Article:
Playback is a new feature we’re giving a trial run at TheSixthAxis. The premise is simple: take a look back at a game that many might have missed and point out why it might be worth diving into that bargain bin to give them a second chance.
Despite the colossal number of Nintendo Wii consoles sold over the past several years, dwarfing total unit figures of its rivals the PlayStation 3 and Xbox 360, the motion-controlled revolutionary has often come up short in terms of software sales. Especially when it comes to more mature, hardcore titles. It’s not hard to see why, really; most Wii owners are families with young children and little knowledge of video games, snapping up a console for Christmas and maybe buying a few shovel-ware titles every now and then. Of course, there definitely is a strong base of hardcore players but they are vastly outnumbered and not catered to nearly as much.
Though Resident Evil 4 proved to be a moderate success, the horror genre has never found a solid foothold among the Wii’s mainstream audience, even when carrying popular franchise names such as Dead Space, Dead Rising and even Silent Hill. With the odds already stacked against it, Cursed Mountain’s prospects of striking gold were shattered entirely upon receiving a lukewarm reception from critics across the board.
Cursed Mountain follows the dark and perilous expedition of Eric Simmons, a veteran mountain climber who has come to Tibet in search of his young brother, Frank. In an attempt to one-up his sibling, Frank attempted to climb the monstrous Chomolonzo, though after several days he lost contact. From the get go, matters are looking extremely bleak for Eric as he visits the base of the mountain, a string of desolate settlements plagued by ghosts and other-worldly beings. Despite this, he carries on, both his body and mentality gradually deteriorating as he approaches the summit. It’s an incredibly well-told story, Eric’s diary entries adding to the feeling of dread and isolation.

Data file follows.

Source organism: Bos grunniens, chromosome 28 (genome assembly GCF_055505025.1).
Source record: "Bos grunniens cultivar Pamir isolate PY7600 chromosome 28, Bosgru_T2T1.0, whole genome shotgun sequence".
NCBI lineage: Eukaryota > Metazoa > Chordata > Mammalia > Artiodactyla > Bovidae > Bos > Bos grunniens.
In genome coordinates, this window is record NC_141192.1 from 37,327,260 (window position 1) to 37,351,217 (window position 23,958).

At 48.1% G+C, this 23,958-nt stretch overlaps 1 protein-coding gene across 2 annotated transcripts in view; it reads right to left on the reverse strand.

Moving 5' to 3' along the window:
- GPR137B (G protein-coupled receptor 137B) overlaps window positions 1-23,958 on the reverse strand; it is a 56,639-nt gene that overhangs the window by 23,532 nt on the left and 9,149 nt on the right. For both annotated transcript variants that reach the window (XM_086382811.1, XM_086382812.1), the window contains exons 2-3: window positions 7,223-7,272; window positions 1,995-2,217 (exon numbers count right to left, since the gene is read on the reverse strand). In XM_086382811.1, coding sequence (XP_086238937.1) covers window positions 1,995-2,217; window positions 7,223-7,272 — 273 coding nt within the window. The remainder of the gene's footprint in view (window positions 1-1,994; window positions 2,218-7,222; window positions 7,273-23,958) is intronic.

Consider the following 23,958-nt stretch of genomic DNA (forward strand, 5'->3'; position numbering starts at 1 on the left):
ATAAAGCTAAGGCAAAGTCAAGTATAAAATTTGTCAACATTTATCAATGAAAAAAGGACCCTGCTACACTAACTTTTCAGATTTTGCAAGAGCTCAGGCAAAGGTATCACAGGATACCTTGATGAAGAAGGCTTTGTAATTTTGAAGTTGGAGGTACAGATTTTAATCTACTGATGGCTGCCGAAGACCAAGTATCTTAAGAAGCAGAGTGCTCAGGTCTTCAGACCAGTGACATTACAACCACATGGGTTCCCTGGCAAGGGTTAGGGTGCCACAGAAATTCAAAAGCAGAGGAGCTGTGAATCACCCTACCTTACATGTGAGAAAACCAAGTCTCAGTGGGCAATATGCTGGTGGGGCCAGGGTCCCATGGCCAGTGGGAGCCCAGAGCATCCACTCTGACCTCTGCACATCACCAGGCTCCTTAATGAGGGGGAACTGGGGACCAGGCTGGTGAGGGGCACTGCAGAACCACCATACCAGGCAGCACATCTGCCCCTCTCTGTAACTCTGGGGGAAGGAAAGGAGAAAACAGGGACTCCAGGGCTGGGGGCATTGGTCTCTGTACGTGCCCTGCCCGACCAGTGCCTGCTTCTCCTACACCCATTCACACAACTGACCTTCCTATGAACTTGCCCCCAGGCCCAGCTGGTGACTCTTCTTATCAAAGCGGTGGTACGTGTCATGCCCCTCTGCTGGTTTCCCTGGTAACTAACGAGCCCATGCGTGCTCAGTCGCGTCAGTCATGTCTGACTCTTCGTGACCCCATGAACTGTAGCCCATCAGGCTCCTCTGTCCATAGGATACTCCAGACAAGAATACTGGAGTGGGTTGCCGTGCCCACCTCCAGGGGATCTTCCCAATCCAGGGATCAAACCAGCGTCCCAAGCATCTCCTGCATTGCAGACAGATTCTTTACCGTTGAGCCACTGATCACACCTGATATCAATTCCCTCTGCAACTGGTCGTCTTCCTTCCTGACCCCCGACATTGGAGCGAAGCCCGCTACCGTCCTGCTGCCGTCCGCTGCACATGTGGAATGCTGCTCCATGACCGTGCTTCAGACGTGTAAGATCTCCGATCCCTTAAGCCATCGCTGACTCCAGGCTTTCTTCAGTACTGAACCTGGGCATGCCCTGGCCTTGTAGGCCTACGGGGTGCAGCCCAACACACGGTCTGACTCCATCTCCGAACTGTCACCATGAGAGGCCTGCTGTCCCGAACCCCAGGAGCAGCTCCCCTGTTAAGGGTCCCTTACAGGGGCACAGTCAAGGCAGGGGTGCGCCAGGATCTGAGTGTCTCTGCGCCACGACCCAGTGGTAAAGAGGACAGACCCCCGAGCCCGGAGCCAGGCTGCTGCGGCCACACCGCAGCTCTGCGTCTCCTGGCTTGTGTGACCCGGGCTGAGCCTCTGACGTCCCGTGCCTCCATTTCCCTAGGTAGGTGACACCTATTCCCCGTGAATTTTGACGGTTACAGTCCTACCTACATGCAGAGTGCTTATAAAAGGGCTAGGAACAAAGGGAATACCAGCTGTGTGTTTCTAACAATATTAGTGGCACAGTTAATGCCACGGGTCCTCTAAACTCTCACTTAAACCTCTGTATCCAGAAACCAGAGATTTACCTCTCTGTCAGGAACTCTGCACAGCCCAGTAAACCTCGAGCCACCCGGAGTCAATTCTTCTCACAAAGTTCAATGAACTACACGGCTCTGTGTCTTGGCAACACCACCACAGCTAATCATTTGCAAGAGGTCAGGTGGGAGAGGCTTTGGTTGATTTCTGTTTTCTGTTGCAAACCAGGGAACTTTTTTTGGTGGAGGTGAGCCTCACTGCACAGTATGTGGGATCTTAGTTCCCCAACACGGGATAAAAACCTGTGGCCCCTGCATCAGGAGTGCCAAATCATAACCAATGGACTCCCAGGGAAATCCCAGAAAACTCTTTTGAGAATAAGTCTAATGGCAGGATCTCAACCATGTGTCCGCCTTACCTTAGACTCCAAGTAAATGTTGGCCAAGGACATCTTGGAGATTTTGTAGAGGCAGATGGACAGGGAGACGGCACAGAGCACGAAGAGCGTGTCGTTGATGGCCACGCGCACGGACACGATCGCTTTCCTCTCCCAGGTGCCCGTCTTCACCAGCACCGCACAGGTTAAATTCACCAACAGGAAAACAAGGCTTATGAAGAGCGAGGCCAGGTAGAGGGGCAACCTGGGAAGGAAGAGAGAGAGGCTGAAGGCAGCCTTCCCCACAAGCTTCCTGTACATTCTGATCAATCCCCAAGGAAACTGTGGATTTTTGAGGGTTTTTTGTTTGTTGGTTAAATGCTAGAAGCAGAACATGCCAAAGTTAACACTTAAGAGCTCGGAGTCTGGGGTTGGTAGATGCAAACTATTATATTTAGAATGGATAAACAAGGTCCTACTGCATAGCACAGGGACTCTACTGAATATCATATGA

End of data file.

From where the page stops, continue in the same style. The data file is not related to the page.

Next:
Though unique and in some places refreshing, gameplay is where Cursed Mountain was knocked the most by its critics. Its combination of third person shooting, sluggish combat and cumbersome platforming can easily put off the more casual gamers, though taking some time to get used to the mechanics is worthwhile. At Eric’s disposal is his trusty pick-axe and it doesn’t take the climber long to find one of several mysterious Tibetan artefacts. Imbued with a powerful ancient magic, when attached to the pick-axe these relics cast out beams of energy, the only way of destroying the evil spirits who are in constant pursuit. There are also several survival aspects which come into play during Cursed Mountain. Not only will players have to monitor their health but also their O2 levels, as they continue to ascend the mountain.[buy]Clocking in at around 7-10 hours, Cursed Mountain can ramp harshly in difficulty, and save points are few and far between. However, if determined, you will begin to appreciate Cursed Mountain’s engaging narrative and unconventional concoction of mechanics. Undoubtedly, if it were released on the Xbox 360 and PlayStation 3, it would have fared much better, at least in terms of sales, but Sproing Interactive and Deep Silver have to be credited for their brave choice to release such a concentrated game on a system buried in kid-friendly titles, even if the gamble didn’t pay off.
Order a brand-new copy of the game now for just £5.61 by clicking on the inset link.